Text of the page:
Reflection Analysis for Java

Reflection has always been a thorn in the side of Java static analysis tools. Without a full treatment of reflection, static analysis tools are both incomplete because some parts of the program may not be included in the application call graph, and unsound because the static analysis does not take into account reflective features of Java that allow writes to object fields and method invocations. However, accurately analyzing reflection has always been difficult, leading to most static analysis tools treating reflection in an unsound manner or just ignoring it entirely. This is unsatisfactory as many modern Java applications make significant use of reflection.

In this paper we propose a static analysis algorithm that uses pointsto information to approximate the targets of reflective calls as part of call graph construction. Because reflective calls may rely on input to the application, in addition to performing reflection resolution, our algorithm also discovers all places in the program where user-provided specifications are necessary to fully resolve reflective targets. As an alternative to userprovided specifications, we also propose a reflection resolution approach based on type cast information that reduces the need for user input, but typically results in a less precise call graph.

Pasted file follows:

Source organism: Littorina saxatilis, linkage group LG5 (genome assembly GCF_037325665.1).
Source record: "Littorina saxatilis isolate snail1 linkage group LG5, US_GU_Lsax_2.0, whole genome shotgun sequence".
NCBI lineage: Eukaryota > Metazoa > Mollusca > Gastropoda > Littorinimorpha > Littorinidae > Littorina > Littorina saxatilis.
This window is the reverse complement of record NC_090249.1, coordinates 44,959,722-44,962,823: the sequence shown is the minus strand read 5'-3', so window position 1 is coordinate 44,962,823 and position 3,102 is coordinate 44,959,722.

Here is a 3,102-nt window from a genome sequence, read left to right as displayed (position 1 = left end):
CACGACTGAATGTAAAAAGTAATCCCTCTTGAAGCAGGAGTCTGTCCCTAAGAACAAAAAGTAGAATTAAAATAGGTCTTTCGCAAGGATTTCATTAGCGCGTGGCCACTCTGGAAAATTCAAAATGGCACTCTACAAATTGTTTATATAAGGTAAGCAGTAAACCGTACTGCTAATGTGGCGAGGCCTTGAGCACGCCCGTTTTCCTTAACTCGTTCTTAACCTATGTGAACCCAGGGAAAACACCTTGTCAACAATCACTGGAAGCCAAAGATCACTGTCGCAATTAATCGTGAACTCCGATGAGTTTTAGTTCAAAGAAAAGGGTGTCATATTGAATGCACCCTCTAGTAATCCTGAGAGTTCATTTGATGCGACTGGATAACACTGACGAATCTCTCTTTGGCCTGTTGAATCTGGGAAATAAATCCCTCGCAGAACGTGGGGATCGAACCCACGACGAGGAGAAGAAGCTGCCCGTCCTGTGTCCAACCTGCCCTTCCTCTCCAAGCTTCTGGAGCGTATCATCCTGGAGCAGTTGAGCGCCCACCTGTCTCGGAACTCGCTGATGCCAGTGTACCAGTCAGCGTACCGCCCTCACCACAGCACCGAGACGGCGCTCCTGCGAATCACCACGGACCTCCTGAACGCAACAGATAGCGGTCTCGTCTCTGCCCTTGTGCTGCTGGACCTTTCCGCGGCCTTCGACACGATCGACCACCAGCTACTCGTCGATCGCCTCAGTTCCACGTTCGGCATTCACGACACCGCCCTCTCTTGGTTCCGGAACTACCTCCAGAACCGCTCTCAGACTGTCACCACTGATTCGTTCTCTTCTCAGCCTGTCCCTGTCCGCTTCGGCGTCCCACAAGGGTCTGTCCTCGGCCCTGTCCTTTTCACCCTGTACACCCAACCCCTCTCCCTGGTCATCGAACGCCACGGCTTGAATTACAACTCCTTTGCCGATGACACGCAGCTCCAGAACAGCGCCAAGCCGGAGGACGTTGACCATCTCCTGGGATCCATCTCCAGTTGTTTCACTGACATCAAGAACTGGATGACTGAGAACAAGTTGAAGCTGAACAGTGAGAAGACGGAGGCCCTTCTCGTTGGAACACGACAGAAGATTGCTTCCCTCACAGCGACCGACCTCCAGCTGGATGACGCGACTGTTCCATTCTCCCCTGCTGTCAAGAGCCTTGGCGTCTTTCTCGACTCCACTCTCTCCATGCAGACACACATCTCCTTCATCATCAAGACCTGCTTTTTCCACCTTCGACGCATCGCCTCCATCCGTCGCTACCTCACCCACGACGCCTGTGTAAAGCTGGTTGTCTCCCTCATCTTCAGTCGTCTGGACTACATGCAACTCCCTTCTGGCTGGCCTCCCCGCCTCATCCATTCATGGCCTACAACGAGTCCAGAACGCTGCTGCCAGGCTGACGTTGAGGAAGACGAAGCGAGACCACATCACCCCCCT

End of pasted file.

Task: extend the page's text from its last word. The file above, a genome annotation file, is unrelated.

We have implemented the reflection resolution algorithms described in this paper and applied them to a set of six large, widely-used benchmark applications consisting of more than 600,000 lines of code combined. Experiments show that our technique is effective for resolving most reflective calls without any user input. Certain reflective calls, however, cannot be resolved at compile time precisely. Relying on a user-provided specification to obtain a conservative call graph results in graphs that contain 1.43 to 6.58 times more methods that the original. In one case, a conservative call graph has 7,047 more methods than a call graph that does not interpret reflective calls. In contrast, ignoring reflection leads to missing substantial portions of the application call graph.